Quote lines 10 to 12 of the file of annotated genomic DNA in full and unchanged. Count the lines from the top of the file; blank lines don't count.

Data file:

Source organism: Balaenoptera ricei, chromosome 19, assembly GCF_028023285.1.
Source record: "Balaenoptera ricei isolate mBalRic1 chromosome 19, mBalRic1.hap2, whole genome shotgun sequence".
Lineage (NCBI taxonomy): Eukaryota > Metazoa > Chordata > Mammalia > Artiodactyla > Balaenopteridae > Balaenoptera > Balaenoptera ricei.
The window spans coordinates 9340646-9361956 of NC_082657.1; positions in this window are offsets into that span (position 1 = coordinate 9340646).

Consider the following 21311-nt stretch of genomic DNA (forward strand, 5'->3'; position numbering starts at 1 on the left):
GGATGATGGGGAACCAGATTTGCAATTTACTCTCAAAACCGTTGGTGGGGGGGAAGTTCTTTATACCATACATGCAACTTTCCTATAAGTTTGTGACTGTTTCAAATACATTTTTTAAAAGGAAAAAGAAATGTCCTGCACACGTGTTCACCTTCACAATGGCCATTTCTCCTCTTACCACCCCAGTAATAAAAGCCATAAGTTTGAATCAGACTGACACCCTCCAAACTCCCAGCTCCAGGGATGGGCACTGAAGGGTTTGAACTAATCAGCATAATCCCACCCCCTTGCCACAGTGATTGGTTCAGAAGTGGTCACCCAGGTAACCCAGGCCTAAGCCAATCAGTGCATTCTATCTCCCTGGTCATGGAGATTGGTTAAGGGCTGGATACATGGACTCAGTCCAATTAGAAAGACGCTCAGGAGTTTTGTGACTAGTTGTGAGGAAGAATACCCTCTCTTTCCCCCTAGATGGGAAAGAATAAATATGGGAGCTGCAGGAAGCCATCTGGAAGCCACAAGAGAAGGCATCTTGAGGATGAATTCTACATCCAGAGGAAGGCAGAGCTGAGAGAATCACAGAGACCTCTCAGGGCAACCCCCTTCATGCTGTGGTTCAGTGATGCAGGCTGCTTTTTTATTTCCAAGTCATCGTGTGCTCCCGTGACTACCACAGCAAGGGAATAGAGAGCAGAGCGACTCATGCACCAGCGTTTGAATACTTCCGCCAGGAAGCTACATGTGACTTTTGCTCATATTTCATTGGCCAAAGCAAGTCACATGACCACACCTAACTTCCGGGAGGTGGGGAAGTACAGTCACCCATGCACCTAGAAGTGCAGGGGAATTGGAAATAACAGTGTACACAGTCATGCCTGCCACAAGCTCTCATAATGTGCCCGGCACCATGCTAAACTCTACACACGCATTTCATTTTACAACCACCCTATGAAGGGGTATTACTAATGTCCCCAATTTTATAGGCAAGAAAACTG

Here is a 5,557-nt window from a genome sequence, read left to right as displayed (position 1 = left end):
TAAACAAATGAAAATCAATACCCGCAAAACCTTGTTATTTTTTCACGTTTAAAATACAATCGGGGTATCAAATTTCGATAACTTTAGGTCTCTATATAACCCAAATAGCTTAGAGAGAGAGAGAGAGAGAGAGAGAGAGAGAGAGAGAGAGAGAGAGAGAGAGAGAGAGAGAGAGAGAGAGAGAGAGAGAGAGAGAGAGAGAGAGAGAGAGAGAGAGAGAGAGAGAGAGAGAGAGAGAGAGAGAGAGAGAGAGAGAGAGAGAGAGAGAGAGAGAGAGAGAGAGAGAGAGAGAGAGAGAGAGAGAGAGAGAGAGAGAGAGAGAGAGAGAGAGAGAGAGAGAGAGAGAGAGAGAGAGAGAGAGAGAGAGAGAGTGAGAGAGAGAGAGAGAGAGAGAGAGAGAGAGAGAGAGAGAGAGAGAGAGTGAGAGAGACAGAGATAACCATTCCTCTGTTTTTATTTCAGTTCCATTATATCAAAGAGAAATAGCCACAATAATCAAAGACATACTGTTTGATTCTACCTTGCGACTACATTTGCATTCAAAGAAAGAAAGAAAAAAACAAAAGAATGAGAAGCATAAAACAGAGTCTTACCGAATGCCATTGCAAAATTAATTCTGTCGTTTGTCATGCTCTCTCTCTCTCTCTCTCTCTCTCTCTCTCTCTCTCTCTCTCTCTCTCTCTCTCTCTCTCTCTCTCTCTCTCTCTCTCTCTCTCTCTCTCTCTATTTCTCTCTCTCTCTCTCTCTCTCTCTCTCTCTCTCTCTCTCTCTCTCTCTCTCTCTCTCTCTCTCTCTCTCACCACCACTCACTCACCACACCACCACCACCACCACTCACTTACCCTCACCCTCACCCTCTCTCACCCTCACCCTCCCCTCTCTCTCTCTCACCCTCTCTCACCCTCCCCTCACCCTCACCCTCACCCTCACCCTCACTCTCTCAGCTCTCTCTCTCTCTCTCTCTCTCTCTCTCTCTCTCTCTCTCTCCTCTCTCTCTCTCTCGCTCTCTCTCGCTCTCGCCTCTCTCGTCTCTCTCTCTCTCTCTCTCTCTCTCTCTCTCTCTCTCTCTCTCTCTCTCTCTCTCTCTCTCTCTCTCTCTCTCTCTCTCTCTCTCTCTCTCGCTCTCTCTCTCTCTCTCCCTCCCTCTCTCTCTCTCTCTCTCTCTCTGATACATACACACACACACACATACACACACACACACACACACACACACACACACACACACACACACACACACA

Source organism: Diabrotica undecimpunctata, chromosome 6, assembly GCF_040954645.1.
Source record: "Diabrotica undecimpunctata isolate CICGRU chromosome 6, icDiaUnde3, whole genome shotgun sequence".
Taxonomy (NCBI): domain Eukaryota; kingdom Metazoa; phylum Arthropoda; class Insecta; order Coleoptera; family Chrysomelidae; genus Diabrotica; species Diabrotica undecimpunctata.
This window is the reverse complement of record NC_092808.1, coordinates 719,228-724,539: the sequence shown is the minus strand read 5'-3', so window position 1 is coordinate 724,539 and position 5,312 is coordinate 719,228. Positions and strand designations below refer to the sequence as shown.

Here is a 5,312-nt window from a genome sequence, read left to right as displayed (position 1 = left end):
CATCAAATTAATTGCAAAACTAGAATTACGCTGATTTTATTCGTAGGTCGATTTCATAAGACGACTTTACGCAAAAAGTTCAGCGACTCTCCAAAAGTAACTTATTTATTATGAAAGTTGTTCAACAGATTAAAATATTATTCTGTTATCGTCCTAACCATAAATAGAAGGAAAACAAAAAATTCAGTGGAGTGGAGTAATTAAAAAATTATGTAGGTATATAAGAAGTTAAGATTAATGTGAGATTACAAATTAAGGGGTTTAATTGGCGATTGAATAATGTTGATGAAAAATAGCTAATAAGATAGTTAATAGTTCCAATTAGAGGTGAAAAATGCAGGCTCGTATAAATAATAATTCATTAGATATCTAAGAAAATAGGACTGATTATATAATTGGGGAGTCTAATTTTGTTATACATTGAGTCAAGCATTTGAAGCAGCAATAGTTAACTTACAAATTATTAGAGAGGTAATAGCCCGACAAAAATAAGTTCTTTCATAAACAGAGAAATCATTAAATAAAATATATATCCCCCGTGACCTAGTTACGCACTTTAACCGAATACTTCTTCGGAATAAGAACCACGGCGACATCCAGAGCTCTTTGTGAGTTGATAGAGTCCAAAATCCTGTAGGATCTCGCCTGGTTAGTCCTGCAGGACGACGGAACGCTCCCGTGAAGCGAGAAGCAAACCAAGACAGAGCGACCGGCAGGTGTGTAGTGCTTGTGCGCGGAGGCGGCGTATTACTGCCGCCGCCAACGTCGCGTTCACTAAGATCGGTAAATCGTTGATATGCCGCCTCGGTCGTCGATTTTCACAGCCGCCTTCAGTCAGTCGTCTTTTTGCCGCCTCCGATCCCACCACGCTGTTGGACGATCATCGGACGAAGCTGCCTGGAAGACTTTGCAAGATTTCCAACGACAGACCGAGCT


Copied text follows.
Source record: "Diabrotica undecimpunctata isolate CICGRU chromosome 6, icDiaUnde3, whole genome shotgun sequence".
Taxonomy (NCBI): domain Eukaryota; kingdom Metazoa; phylum Arthropoda; class Insecta; order Coleoptera; family Chrysomelidae; genus Diabrotica; species Diabrotica undecimpunctata.
This window is the reverse complement of record NC_092808.1, coordinates 719,228-724,539: the sequence shown is the minus strand read 5'-3', so window position 1 is coordinate 724,539 and position 5,312 is coordinate 719,228. Positions and strand designations below refer to the sequence as shown.